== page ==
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==============================================
As to the tricky and stupid question of how to avoid giving glory to Christ's human nature, in seeming defiance of Sola Deo Gloria:

We know from Scripture that human nature itself gives glory to God. Mary says so about herself, in Scripture: "My soul magnified the Lord!" (Luke 1:46)

And this should be no surprise, for human nature is made in the image of God's nature. (Gen 1:27)

When Christ took on our human nature, He showed us the glory that God sees in humanity. As St. John Paul put it:
Rightly therefore does the Second Vatican Council teach: "The truth is that only in the mystery of the Incarnate Word does the mystery of man take on light. For Adam, the first man, was a type of him who was to come (Rom 5:14), Christ the Lord. Christ the new Adam, in the very revelation of the mystery of the Father and of his love, fully reveals man to himself and brings to light his most high calling". And the Council continues: "He who is the 'image of the invisible God' (Col 1:15), is himself the perfect man who has restored in the children of Adam that likeness to God which had been disfigured ever since the first sin. Human nature, by the very fact that is was assumed, not absorbed, in him, has been raised in us also to a dignity beyond compare. For, by his Incarnation, he, the son of God, in a certain way united himself with each man. He worked with human hands, he thought with a human mind. He acted with a human will, and with a human heart he loved. Born of the Virgin Mary, he has truly been made one of us, like to us in all things except sin"47, he, the Redeemer of man.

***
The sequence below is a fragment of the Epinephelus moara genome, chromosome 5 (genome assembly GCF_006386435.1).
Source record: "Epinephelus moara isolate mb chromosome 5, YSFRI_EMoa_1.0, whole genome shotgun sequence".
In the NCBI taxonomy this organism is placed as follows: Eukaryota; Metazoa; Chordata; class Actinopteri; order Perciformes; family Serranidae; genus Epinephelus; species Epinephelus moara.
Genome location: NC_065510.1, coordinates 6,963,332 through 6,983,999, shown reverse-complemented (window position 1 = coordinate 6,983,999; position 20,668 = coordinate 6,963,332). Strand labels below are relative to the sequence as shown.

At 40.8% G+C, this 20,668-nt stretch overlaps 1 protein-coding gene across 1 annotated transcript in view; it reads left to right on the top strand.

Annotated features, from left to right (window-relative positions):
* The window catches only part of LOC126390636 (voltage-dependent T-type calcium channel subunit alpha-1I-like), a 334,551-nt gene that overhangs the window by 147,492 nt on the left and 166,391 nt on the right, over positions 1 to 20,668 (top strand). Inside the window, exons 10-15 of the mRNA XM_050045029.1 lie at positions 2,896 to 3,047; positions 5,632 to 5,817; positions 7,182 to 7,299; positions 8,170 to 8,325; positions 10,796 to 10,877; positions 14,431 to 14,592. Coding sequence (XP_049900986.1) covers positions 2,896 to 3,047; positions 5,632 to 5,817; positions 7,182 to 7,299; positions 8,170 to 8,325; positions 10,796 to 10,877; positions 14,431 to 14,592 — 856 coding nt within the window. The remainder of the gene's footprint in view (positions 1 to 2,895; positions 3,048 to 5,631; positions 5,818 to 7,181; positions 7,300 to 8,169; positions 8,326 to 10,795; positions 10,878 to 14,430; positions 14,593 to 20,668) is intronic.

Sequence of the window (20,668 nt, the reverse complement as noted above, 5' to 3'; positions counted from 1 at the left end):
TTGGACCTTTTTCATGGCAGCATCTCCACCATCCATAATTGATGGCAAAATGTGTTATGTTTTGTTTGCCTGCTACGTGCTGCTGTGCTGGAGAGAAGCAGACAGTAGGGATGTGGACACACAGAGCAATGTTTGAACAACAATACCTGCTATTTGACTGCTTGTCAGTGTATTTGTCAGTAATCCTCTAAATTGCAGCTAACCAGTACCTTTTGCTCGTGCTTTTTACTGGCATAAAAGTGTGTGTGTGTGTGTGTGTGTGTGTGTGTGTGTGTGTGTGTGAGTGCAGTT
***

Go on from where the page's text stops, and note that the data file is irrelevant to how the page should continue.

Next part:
emphasis in the original
Redemptor hominis, section 8

In brief: When Christ took on human nature, He joined Himself with each one of us. God is showing us how much glory He sees in each, individual person.

So "trying to avoid giving any glory to Christ's human nature", due to a strict application of Sola Deo Gloria, would be a foolish thing for any Christian theologian to do.
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Re: The Five Solas

Post by wosbald » Wed Oct 04, 2017 10:04 am

+JMJ+
Cleon wrote:
Wed Oct 04, 2017 8:52 am
wosbald wrote:
Wed Oct 04, 2017 6:57 am
What I'm asking is, how does one isolate Christ's human-nature so as to ensure that it doesn't receive a single drop of glory?
That's a strange question, wos. I think the key is that one can't practically isolate Christ's human nature from his (Trinitarian) God nature. It's a mystery that we can only take so far. One can do it in thought, but that's not REAL. So, when Jesus the god-man is glorified so is the Trinity.

Oh, I see the Chalcedon question. You know, the Reformed come directly out of the RCC. We're creedal. As such, there is a lot of overlap. I'd submit that the context, concerning Chaldedon, is not as different as you think it is.
Sounds like you're saying that there's no way to insulate Christ's human-nature from sharing in the glory. That is, not without a creedal violation.

If so, careful. If you keep following this track, you'll soon find the Protestant barriers erected against Sacerdoto-Sacramentalism falling like dominoes.




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Re: The Five Solas

Post by Skip » Wed Oct 04, 2017 10:12 am

wosbald wrote:
Wed Oct 04, 2017 10:04 am
+JMJ+
Cleon wrote:
Wed Oct 04, 2017 8:52 am
wosbald wrote:
Wed Oct 04, 2017 6:57 am
What I'm asking is, how does one isolate Christ's human-nature so as to ensure that it doesn't receive a single drop of glory?
That's a strange question, wos. I think the key is that one can't practically isolate Christ's human nature from his (Trinitarian) God nature. It's a mystery that we can only take so far. One can do it in thought, but that's not REAL. So, when Jesus the god-man is glorified so is the Trinity.

Oh, I see the Chalcedon question. You know, the Reformed come directly out of the RCC. We're creedal. As such, there is a lot of overlap. I'd submit that the context, concerning Chaldedon, is not as different as you think it is.
Sounds like you're saying that there's no way to insulate Christ's human-nature from sharing in the glory. That is, not without a creedal violation.

If so, careful. If you keep following this track, you'll soon find the Protestant barriers erected against Sacerdoto-Sacramentalism falling like dominoes.
Is Wos actually attempting to "Seek first to understand, then to be understood" as opposed to Del's standard "Seek first to explain to others what they understand and keep repeating it until they just give up and agree"?